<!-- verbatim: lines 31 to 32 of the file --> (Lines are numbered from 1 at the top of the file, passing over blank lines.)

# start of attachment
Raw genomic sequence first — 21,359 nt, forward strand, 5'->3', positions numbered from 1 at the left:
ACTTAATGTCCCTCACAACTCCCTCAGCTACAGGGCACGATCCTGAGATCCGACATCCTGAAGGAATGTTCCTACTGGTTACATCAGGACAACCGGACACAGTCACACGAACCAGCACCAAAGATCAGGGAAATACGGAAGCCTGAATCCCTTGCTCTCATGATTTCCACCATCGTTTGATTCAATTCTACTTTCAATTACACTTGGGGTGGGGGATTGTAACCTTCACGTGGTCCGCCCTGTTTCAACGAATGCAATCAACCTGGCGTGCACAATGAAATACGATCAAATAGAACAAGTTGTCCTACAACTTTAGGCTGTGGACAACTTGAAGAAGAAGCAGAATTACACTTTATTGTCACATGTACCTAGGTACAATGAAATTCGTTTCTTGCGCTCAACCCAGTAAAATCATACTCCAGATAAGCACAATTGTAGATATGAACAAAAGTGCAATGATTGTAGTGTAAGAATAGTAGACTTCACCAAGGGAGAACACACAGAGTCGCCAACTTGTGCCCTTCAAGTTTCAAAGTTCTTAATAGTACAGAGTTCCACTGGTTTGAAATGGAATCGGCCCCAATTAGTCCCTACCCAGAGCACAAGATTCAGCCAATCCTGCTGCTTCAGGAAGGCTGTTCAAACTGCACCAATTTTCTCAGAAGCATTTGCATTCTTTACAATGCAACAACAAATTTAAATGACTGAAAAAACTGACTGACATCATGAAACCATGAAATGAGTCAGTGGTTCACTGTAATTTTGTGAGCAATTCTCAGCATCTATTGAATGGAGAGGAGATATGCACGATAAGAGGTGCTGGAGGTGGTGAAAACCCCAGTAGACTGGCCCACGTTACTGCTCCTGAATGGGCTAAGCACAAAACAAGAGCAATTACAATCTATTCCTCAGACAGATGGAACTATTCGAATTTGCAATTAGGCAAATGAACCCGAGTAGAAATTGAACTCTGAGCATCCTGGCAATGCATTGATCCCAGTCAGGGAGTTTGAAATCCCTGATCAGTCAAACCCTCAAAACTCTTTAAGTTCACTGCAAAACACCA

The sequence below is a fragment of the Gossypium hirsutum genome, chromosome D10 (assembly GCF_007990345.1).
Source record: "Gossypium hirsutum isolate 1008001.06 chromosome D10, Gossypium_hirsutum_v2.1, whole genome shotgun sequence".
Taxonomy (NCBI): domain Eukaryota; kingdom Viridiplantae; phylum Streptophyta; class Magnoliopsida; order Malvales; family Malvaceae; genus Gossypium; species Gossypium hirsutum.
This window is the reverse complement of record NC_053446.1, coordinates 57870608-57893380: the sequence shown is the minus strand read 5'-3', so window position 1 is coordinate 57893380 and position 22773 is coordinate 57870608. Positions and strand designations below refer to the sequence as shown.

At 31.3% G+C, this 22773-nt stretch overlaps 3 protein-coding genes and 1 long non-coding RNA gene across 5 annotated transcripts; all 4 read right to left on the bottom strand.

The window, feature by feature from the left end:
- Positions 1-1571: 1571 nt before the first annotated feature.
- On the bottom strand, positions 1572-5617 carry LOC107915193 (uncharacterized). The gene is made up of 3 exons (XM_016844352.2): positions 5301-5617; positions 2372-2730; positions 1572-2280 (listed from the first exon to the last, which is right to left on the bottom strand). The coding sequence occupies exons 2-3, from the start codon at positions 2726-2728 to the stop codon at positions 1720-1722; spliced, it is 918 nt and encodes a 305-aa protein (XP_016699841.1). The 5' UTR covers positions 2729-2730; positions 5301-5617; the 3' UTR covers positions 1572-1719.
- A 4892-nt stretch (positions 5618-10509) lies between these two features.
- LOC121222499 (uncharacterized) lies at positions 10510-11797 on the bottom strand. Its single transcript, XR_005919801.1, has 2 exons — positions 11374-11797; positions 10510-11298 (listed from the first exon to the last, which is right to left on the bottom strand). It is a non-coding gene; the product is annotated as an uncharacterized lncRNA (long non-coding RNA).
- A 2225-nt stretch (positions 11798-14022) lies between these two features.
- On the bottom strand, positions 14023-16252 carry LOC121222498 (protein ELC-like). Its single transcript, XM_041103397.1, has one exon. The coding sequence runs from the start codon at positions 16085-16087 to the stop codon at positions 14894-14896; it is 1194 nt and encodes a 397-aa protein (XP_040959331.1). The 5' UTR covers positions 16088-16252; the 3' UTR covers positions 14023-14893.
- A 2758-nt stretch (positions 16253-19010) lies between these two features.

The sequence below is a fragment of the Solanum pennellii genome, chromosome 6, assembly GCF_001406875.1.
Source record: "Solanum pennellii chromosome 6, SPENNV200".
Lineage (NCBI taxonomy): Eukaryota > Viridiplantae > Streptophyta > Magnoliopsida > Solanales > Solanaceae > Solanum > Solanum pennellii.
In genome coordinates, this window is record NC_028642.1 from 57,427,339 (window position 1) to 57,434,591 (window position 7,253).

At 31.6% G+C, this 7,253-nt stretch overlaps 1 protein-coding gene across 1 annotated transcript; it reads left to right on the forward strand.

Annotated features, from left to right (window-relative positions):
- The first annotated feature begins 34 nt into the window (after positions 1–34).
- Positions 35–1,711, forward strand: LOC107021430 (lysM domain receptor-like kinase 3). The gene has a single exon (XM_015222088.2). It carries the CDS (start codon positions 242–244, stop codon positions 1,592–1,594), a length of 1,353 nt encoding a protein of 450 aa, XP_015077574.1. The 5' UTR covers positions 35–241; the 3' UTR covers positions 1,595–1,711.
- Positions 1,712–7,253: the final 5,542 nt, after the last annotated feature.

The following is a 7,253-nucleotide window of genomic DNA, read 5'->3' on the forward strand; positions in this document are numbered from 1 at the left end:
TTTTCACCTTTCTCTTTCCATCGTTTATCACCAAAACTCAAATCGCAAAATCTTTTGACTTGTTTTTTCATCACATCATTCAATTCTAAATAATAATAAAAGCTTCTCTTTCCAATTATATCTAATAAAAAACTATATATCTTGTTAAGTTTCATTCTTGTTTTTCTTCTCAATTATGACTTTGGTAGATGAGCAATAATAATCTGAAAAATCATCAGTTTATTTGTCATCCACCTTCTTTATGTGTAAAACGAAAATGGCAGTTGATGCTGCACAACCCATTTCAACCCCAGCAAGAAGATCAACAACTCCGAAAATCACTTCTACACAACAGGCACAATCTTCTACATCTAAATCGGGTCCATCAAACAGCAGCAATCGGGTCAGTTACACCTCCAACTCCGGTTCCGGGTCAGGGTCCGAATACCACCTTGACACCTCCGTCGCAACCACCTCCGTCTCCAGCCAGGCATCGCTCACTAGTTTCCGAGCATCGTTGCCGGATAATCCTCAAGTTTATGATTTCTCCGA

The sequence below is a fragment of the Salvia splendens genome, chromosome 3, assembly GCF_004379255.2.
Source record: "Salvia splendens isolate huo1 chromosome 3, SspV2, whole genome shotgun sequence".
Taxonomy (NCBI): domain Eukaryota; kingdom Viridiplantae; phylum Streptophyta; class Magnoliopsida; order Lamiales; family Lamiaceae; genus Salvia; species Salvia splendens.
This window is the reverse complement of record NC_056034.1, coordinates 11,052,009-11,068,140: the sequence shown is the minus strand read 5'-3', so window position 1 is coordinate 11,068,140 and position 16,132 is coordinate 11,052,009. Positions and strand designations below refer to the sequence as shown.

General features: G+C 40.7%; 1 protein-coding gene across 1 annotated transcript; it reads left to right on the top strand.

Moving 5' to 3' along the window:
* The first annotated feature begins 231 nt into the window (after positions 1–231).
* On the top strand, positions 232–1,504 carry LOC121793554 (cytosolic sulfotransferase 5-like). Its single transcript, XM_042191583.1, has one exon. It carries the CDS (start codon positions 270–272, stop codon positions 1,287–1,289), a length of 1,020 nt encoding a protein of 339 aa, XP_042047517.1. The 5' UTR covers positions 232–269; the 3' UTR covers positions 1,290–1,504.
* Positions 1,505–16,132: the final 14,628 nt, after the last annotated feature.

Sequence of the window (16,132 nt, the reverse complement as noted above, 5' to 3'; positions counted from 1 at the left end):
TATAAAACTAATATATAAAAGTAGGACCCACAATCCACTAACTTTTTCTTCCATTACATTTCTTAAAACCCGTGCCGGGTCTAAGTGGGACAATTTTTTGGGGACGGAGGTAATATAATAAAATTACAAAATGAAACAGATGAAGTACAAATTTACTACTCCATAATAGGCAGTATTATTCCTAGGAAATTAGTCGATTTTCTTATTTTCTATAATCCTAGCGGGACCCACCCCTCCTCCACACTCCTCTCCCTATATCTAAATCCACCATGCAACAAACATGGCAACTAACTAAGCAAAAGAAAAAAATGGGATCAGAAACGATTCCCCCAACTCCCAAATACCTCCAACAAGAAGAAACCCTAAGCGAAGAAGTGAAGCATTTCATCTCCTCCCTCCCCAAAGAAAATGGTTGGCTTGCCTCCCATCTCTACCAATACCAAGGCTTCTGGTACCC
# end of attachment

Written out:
General features: G+C 40.7%; 1 protein-coding gene across 1 annotated transcript; it reads left to right on the top strand.

Moving 5' to 3' along the window: